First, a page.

Monday, March 24, 2008

Mexican Lenten Bread Pudding

In a plaza in Uruapan that was set up with tables and women cooking on charcoal fires, this lady was selling this interesting dish. When she saw me photographing it, she offered me a sample. It was delicious....a kind of sweet bread pudding sprinkled with just a bit of cheese. With my bad Spanish I could not understand all that she said but I understood her to tell me that is was made with a special bread from the Easter season.

For lack of a better term, I was calling it a bread pudding. I was thinking that the sweetening was made from a syrup of honey and fruits and spices and that the bread was soaked in the liquid. So I went looking for a recipe. What I found were variations on Lenten recipes called Capirotada. The Capirotada recipes all called for a syrup made from the Mexican piloncillo which is a dark brown sugar, cinnamon sticks, cloves, anise and rum.

In an article titled Lenten Foods: From Fasting to Fabulous Inez Caldwell writes:

Although most Mexican dishes differ from household to household, capirotada is the most diverse of all. One recipe calls for dipping toasted bolillo or French bread slices in an egg batter and frying until golden brown. The bread is drenched with syrup made from piloncillo (dark brown sugar), cinnamon sticks, clove anise and rum. Then this combination is covered with raisins, peanuts and almonds and sprinkled with grated cheese.

Another recipe for this Lenten bread pudding starts with toasted bread torn into a small pieces and layered in a baking dish. On top of the bread layer are spread peanuts, raisins and grated cheddar cheese. Additional layers are added depending on the number of portion desired. The final layer is a bread layer topped with more grated cheese and colored sugar balls (grajea) for decoration.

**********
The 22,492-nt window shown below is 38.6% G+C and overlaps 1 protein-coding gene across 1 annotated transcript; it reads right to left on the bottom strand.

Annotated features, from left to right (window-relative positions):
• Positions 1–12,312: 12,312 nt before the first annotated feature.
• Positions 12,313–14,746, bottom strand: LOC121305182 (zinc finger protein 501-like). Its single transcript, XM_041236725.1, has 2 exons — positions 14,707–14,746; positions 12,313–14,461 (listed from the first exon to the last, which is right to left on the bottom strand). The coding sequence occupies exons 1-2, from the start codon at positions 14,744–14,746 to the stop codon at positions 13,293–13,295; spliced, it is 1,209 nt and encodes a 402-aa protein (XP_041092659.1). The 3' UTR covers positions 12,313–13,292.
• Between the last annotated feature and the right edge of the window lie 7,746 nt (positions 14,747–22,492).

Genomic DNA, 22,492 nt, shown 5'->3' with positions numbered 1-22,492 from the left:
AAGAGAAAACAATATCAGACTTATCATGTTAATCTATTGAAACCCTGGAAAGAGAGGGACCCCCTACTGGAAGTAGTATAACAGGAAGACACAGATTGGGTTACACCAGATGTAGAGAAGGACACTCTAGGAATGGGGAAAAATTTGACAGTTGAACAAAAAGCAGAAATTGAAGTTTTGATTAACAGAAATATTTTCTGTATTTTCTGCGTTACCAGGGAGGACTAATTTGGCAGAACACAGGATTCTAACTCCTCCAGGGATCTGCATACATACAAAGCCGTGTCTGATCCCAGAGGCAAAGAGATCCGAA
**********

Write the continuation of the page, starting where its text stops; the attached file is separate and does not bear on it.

A syrup of piloncillo and water, plus cinnamon, cloves and anise to taste, is boiled until thickened and then poured over the entire dish to flavor and soak the bread. The capirotada is then baked in a medium oven with an additional dish of water placed on the rack beneath so that the pudding will steam. Once cooked it is moist and sweet with a surprising variety of flavorful surprises.

Although the recipe may vary from household to household, Wikipedia states that the ingredients are identical to those used in the 1640's in New Spain and that the recipes have been recorded by the Holy Office of the Inquisition and saved to this day in the archives.

The basic ingredients carry a rich symbolism to the Passion of Christ, and the dish is viewed by many Mexican and Mexican-American families as a reminder of the suffering of Christ on Good Friday. The bread is for the Body of Christ, the syrup is his blood, the cloves are the nails of the cross, and the whole cinnamon sticks are the wood of the cross. The melted cheese stands for the Holy Shroud.

The Capirotada I tasted from this vendor was delicious and I'm on a hunt for the perfect recipe so if you are a guest at my house don't be surprised to find yourself trying out my latest attempt to find the perfect Capirotada recipe.


Brenda said...

I agree, it is delicious. Our landlady has brought it up to us a couple of times. Yummy.

Donna said...

Hi Billie,
Posting this late, but I just came across this post.

Yes, Capirotada is different everywhere you try it but always delicious. If your readers would like to try a good recipe, I've posted one at

Don't know how I missed this post since I check your blog most days. And I'm glad you're still blogging after all these years.:)


Billie said...

Donna, Thanks for the recipe. Now I have a couple of recipes to try. Someone at the Fine Cooking forum came through with one as well. And thanks for being a regular reader.